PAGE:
SARASOTA, FL – A capacity crowd at Westcoast Black Theatre Troupe’s recent “WBTT Voices” community forum enjoyed discussion and songs from a legendary entertainer. Star of stage, screen and studio, Melba Moore, earned several standing ovations over the course of her appearance, featuring two power-packed songs followed by conversation about her life and career facilitated by Jay Handelman, arts editor and theater critic for the Sarasota Herald-Tribune, and supplemented by commentary by WBTT founder and artistic director Nate Jacobs. Moore is in Sarasota rehearsing for WBTT’s upcoming show, Lady Day at Emerson’s Bar and Grill.
Moore is a trailblazer: she was the first African-American woman to replace a white actress (Diane Keaton) in a lead role (in Hair), she won a Tony Award for her portrayal of Lutibelle in Purlie, she landed the female lead role of Fantine in the acclaimed musical, Les Misérables, on Broadway, starred in a successful variety TV show in the early 1970s, and has earned four Grammy nominations. In 2015, she was inducted into The Official Rhythm and Blues Hall of Fame Museum in Detroit, Mich.
Nate Jacobs told the story of meeting Moore in the 1990s, during a trip to New York City. He snuck around a rope line and walked the red carpet in order to meet Moore before the Broadway show “Jelly’s Last Jam.” When he introduced himself to Moore, it turned out they had a mutual acquaintance (in Miami) who had actually talked about Nate with her and she recalled her name. She gave Jacobs her number, they had lunch, and they’ve been friends ever since.
Moore thrilled the audience with renditions of her original song, “I Believe,” and “I Got Love” from Purlie before sitting down for the discussion. She described her childhood, reminisced about the many steps along the path of her career, and talked about how her faith – she is a born-again Christian – guides her to help others and try to do better each day. She also talked at length about preparing for the role of Billie Holliday in the upcoming WBTT production. While discussing the terrible things that happened to Holliday over the course of her life and how that impacted her career and life choices, Moore spoke of her own abuse at the age of 10 and how she was blamed for it by her caretaker – this caused her to suffer from depression for years until her work in the theater showed her that she could choose to be joyful.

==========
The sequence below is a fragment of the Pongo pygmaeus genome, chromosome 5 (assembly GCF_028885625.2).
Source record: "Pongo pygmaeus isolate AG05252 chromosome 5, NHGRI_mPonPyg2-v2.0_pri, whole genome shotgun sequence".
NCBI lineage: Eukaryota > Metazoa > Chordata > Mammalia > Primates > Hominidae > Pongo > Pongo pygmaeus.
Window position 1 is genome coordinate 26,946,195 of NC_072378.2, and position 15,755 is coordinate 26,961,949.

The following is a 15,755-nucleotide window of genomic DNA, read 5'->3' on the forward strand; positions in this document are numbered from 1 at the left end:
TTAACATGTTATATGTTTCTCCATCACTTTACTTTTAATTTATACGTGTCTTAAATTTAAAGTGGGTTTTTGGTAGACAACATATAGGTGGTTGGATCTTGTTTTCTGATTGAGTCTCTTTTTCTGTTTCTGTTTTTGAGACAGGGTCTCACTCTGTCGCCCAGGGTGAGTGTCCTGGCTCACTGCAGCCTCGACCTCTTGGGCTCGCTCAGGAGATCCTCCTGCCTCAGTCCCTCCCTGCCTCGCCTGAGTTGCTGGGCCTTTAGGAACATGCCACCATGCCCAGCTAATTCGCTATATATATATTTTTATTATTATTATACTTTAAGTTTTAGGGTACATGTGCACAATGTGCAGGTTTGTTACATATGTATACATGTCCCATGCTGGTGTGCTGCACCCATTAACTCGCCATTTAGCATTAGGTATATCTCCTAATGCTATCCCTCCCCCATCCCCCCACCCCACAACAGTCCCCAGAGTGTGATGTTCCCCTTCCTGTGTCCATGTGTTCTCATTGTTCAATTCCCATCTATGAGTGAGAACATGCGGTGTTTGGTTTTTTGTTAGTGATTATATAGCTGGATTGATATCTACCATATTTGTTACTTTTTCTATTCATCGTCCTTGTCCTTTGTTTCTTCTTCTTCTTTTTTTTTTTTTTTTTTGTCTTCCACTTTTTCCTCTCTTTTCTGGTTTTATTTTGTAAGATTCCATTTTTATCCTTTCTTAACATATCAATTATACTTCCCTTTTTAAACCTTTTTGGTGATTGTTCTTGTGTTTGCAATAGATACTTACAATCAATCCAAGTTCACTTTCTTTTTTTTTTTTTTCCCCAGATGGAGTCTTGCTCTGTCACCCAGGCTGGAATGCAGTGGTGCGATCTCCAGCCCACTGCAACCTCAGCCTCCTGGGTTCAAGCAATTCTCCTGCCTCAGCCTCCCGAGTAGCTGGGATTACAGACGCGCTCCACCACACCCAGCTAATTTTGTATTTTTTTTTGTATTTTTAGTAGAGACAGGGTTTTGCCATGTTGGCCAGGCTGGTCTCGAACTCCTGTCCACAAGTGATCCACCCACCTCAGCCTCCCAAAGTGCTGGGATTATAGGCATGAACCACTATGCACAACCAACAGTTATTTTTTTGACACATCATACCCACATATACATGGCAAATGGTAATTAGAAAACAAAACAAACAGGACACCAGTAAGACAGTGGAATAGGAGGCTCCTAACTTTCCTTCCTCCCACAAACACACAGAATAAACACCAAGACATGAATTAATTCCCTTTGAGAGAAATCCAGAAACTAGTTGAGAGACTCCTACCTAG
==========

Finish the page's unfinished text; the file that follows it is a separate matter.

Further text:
The WBTT Voices program, a free service WBTT offers for the community, examines the people and issues that have shaped the African-American experience in our country. WBTT Voices was launched in 2014; all programs have been at full capacity. For more information about WBTT, go to westcoastblacktheatre.org. Extremely limited tickets remain for Lady Day at Emerson’s Bar and Grill – call the Box Office at (941) 366-1505.
About Westcoast Black Theatre Troupe:
The Westcoast Black Theatre Troupe of Florida, Inc. is the only professional black theater company on Florida’s West Coast. The mission is to produce professional theatre that promotes and celebrates the African-American experience, to attract diverse audiences, to support and develop African-American artists, and to build the self-esteem of African-American youth. For more information on WBTT, visit the website at westcoastblacktheatre.org or call (941) 366-1505.